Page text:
Petty much all of us have areas of our lives in which we could strive to implement our core principles with more certainty. Some people hate to say no to a favour, an invitation or a course of action because they fear being seen as unkind. Some people fear using more of their time and energy for themselves in case it implies selfishness. But the art of saying no is the art of living authentically, especially when you've connected with your intuition and it's made its decision final! When you get what I like to call 'that deep down no', how do you honour it? Here are some thoughts from one traveller to another on this funny little journey called life.
If saying no doesn't come naturally to you, try practising the art of imitation. Which people in your life tend to be the ones to make their feelings known with diplomacy but firmness? Who takes no prisoners when it comes to living life on their own terms? When you feel cornered by a 'yes or no' question and you don't feel capable of giving your honest answer, think about those people who truly embody the art of saying no and fill yourself with their incredibly energy. Embody their power.
Face your fears. Take a look at the times in your life when you've been a bit of a push over. What was it about the situation that made you feel unable to maintain your boundaries? Get specific here. What did you think might have happened if you'd said no? Did you think you'd lose a friend? Then ask yourself if the kind of friend who'd resent you for speaking your truth is really the kind of friend you want. Did you say yes because you knew it would make others happy? Then consider how much of your life is spent trying to gain the approval of others - is that really ok with you? Maybe in the past you felt able to compromise more, but now you're clearer on your goals and you're not so prepared to allow others to take what they want while you lose out.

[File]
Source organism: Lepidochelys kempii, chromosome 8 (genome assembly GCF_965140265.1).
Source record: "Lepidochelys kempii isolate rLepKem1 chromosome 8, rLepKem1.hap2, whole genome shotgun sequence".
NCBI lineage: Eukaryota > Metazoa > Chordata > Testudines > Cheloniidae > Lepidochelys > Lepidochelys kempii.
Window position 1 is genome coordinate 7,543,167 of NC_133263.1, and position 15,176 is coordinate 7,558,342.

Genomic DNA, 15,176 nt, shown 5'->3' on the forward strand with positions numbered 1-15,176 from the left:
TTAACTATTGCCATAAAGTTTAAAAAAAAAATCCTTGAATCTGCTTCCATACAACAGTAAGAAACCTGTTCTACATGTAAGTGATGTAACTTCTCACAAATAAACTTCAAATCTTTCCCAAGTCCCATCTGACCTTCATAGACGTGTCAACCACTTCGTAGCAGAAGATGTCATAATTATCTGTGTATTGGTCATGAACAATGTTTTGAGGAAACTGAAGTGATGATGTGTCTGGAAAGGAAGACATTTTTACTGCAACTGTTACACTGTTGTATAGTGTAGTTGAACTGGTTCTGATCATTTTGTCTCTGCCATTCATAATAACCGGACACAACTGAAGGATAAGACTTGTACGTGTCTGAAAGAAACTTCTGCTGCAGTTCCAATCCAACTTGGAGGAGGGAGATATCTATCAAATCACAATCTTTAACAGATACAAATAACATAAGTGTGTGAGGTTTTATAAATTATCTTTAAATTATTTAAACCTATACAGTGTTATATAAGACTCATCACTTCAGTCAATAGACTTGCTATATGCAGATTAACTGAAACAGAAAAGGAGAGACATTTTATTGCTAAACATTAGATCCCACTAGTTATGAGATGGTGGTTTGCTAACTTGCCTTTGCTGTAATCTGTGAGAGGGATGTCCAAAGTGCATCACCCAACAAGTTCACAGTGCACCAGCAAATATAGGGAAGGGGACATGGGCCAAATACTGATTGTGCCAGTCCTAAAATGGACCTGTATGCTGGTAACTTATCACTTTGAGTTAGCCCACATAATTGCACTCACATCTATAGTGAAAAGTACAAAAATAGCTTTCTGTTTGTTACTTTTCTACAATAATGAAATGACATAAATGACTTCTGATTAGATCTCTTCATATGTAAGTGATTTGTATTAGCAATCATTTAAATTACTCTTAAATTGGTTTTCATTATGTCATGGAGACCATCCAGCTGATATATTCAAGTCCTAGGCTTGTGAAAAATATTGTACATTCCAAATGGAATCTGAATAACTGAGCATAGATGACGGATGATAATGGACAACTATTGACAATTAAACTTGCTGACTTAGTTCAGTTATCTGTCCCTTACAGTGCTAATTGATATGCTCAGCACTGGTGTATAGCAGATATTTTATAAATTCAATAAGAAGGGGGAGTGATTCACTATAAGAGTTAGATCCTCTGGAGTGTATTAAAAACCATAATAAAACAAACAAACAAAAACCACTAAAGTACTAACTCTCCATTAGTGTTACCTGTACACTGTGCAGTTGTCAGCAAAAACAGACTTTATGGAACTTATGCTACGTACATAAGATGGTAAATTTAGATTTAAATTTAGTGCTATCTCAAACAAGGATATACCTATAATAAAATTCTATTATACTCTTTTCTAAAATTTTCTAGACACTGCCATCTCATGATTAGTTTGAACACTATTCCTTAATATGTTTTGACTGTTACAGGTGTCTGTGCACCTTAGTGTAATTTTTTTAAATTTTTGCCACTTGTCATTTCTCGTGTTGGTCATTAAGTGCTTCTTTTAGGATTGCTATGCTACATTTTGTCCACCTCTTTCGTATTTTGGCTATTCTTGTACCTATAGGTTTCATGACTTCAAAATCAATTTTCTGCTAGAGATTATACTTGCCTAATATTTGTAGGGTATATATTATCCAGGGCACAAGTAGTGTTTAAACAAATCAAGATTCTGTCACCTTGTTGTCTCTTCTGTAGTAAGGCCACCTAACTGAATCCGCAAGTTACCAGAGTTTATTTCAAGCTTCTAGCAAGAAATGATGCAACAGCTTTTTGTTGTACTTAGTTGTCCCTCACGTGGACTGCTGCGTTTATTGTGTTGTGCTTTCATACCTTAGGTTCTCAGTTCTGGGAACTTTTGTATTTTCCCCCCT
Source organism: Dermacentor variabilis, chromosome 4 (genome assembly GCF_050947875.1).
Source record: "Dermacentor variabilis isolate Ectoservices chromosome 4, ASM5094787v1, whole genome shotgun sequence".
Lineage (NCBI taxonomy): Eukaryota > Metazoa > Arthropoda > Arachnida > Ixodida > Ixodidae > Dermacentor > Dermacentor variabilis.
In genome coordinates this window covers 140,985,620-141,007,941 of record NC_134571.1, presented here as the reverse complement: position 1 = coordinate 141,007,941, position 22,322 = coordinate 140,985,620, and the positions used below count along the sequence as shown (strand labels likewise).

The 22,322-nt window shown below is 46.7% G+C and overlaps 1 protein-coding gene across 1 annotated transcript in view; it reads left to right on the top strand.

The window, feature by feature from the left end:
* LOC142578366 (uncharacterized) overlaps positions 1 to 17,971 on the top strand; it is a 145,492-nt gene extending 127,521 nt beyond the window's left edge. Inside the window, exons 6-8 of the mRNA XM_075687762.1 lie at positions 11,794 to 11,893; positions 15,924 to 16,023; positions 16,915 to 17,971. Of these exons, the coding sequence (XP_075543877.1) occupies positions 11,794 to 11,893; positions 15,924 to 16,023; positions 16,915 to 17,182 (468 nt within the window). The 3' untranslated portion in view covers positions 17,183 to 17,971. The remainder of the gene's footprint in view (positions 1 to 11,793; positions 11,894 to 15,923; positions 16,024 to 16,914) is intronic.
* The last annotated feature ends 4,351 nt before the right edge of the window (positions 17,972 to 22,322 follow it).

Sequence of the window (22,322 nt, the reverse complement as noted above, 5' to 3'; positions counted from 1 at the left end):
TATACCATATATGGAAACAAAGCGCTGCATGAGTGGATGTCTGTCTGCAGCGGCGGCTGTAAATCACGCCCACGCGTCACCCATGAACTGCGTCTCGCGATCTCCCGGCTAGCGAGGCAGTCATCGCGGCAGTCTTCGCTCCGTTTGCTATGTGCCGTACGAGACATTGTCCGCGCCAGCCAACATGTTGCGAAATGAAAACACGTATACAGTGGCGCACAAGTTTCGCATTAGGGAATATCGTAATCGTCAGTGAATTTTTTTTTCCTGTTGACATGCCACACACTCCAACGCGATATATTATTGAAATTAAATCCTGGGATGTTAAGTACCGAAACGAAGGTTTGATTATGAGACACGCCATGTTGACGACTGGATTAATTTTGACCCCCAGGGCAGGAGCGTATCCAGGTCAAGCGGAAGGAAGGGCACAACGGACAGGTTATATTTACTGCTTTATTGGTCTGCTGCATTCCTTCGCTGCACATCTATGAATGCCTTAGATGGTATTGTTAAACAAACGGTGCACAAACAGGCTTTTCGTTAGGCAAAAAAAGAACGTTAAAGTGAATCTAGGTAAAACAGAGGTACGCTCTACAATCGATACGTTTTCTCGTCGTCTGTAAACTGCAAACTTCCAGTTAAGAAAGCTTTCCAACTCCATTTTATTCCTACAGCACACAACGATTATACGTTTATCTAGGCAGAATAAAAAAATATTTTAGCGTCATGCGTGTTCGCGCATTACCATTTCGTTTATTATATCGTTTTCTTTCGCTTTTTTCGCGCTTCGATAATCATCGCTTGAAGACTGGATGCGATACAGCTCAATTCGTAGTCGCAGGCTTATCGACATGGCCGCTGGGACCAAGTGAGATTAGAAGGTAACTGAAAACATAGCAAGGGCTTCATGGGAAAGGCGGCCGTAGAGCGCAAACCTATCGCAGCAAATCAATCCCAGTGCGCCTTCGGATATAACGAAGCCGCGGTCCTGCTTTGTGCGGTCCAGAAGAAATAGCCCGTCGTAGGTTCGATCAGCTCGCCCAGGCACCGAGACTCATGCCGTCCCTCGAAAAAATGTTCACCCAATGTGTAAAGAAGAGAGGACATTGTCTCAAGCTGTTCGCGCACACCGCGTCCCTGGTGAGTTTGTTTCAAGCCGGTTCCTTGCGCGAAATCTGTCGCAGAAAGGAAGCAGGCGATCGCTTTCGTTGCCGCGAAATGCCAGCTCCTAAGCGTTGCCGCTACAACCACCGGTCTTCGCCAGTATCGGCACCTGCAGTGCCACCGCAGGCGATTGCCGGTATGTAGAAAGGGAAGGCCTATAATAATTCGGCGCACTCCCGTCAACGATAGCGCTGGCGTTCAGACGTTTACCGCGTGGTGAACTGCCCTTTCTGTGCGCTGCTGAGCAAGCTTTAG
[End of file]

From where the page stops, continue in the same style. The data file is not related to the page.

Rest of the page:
Solidify your core principles. Once you know what they are and why you want to stick with them, people will find it much more difficult to change your mind. It's ok to have strong core principles. It's actually essential if you truly want to co-create your reality. You owe it to yourself to get clear on these principles and make a promise to yourself that you'll honour them, even if they don't make much sense to the outside world. You don't have to hurt other people to remain true to yourself. All you have to do is let people know that your truth is important to you and that there are some deal breakers and some points on which you will refuse to compromise if it doesn't feel right. Flexibility is the key to living comfortably with your core principles. If you feel like bending your own rules, you can. But it has to be on your terms.
Give when you can. You have so much to give and when you help other people out, listen to them, show them support and make an effort with them, you'll feel much better about saying no when the situation calls for it. A lot of people worry about coming across as selfish if they stand their ground, but if they can look at everything they have given without expecting anything in return, they can help themselves to justify the 'no' they wish to honour. Take a look at the compromises you've made and the time you've taken to bring a smile to someone else's face. Doesn't someone who gives of themselves deserve to the chance to be themselves? Balance is the key element here. Where are the imbalances in your life?
Reassess the meaning of the word 'no'. It seems like such a negative word. It's what we sternly say to children when they can't have something they want. It's the word no man ever wants his partner to say when he's down on one knee popping the big question. It seems cold, reductive, miserable.. It's time to change your emotional response to the word 'no'. Visualise standing your ground on a really important issue. When the word 'no' comes out of your mouth in the visualisation, it should be said with strength, with liberation and with passion.
Now use other words. You can say no in a myriad of different ways. You don't have to be angry or defensive. You don't have to actively upset the people you're refusing. You can find your own way of being assertive which feels comfortable for you. Being assertive is scary at first, but you'll get increasingly more fond of it once you've experienced the incredible benefits. Practice saying 'no, because...' This enables you to get used to saying 'no' whilst also permitting yourself to give your reasons and toughen up, focusing on your perspective rather than worrying too much about theirs.
Do you need to say no?